If you are a non-Muslim living in an Islamic country like Qatar, the Holy month of Ramadan can raise a number of questions for you. You would often wonder is it fine to do something or what these customs mean. Here are the answers to some of the common questions:
What is Ramadan all about?
What is Ramadan?
Ramadan is the ninth month of the Hijri calendar. It is regarded as the holiest month of the year as it was the month in which the Quran was revealed to Prophet Mohammad (PBUH) on the night of Laylat Al Qadr, one of the last ten nights of Ramadan.
The annual observance of Ramadan is considered one of the Five Pillars of Islam.
When is Ramadan 2015?
This year, as far as the Gregorian calendar is concerned, Ramadan starts on June 18 (subject to moon sighting).
How long does it last?
Ramadan lasts for 29-30 days, or one complete moon cycle. The moon sighting determines the duration.
How do we know when it starts?
A moon-sighting committee in Makkah, Saudi Arabia, will make an official announcement.
What does the moon have to do with it?
Ramadan begins at the first sighting of the new crescent moon. Effectively the 30 day period is the entire moon cycle.
Why Saudi Arabia?
Makkah is considered the holiest city in Islam. Not only was it the birthplace of Prophet Mohammad (PBUH), but also the location where Prophet Mohammad (PBUH) had his first revelation of the Quran. Because of this, the rest of the Islamic world follow Saudi Arabia’s announcement.
How do you greet each other?
Greet people by saying “Ramadan Kareem”. This roughly translates into “Happy Ramadan”.
Fasting during Ramadan
How do Muslims observe Ramadan?
Adult Muslims are required to fast from dawn until dusk every day throughout Ramadan. Those who are ill, elderly, diabetic, pregnant, menstruating, or breastfeeding are not required to fast.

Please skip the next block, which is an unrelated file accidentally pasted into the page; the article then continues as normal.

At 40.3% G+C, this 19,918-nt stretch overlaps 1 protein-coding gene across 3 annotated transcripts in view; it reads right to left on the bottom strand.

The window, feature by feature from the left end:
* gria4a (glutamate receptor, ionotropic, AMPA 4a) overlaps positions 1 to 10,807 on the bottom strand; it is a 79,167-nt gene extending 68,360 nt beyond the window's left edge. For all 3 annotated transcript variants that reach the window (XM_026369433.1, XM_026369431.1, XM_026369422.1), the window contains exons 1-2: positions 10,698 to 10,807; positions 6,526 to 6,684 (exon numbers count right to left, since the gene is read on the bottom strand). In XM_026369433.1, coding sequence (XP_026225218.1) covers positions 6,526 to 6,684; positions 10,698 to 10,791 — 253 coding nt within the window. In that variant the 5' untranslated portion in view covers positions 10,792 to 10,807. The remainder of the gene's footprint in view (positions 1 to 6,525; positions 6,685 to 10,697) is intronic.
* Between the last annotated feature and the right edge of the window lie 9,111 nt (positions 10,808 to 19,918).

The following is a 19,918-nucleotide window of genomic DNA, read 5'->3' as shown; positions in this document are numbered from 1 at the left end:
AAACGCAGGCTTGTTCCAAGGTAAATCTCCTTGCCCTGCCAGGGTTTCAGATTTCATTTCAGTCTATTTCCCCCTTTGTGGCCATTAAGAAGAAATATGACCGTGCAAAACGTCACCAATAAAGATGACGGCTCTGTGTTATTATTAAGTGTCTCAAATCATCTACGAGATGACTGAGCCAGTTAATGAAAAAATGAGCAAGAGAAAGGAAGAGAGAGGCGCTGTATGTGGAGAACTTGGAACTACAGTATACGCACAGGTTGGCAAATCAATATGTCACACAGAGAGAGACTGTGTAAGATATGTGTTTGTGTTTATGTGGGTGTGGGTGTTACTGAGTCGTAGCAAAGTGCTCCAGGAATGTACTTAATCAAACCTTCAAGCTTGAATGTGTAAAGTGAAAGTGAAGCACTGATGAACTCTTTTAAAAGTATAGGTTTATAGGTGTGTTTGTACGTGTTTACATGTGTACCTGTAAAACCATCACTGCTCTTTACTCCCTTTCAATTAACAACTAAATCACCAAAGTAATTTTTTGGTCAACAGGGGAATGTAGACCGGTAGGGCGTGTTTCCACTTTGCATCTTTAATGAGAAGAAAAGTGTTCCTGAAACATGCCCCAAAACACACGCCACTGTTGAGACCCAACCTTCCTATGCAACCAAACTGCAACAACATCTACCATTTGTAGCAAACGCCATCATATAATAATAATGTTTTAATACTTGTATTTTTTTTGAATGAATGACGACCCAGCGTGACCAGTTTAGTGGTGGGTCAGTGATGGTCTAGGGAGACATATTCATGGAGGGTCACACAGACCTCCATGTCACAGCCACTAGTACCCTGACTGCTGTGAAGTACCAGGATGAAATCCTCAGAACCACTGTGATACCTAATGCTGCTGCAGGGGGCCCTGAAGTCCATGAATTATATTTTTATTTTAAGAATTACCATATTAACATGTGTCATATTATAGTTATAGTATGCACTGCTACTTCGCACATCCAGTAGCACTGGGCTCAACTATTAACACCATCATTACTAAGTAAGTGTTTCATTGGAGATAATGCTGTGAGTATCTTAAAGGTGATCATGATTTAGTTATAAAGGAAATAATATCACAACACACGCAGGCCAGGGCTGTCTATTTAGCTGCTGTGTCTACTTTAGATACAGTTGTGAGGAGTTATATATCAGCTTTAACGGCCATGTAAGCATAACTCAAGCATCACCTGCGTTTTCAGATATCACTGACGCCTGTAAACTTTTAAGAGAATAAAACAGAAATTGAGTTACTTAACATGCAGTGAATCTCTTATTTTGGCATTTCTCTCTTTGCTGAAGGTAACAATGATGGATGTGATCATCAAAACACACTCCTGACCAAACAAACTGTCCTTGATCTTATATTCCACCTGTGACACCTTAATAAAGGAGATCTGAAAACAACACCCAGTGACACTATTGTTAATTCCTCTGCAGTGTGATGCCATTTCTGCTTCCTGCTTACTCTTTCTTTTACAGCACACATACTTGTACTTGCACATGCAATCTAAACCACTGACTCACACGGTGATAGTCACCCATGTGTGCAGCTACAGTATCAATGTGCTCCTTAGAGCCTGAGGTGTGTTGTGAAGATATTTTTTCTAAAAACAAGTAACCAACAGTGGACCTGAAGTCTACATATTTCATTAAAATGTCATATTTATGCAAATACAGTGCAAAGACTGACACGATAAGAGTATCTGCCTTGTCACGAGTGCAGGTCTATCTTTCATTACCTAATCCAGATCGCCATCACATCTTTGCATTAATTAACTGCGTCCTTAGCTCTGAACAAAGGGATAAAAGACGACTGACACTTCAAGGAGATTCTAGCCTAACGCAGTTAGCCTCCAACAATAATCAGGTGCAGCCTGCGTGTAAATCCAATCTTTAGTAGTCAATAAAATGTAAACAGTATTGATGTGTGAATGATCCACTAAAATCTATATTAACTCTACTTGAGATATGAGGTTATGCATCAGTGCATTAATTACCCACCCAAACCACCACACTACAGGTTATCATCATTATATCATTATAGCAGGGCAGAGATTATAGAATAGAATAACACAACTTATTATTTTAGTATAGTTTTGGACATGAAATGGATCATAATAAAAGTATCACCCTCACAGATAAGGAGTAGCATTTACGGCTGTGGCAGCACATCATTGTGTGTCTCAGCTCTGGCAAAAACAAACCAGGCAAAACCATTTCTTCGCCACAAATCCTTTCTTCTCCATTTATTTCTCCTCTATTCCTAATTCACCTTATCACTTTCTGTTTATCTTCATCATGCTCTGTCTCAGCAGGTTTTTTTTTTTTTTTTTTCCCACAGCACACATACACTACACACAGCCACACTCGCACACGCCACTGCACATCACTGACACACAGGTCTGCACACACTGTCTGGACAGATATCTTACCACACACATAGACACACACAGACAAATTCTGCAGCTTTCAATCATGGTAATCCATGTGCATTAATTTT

Those who were travelling or are unwell during the period of Ramadan may fast on different days at a later point. Children are not required to fast unless they have reached puberty, although many still do out of choice.
In addition to abstaining from eating, drinking, and smoking, Muslims also refrain from sexual relations as well as sinful speech and behaviour.
During Ramadan, Muslims pray every night for 30 days, reciting different chapters each day until the Quran is completed by Eid Al Fitr. This is called the Taraweeh prayer which is recited after Isha prayers in mid-evening.
Fasting redirects the heart away from distractions, with its purpose being to cleanse the soul by freeing it from impurities. Ramadan is also a time for Muslims to practice self-discipline, sacrifice, and empathy for those less fortunate. It encourages generosity and charity.
When do Muslims break fast?
Fast may be broken at sunset before Maghrib prayers after ‘Azaan’ (call for prayers). This occurs just after sunset. Dates are traditionally the first food to be eaten each evening. The fast-breaking meal is called Iftar.
When does fasting start?
Each morning before sunrise, Muslims engage in a pre-fast meal called Suhoor. Afterwards they begin the Fajr prayers.
What is Eid Al Fitr ?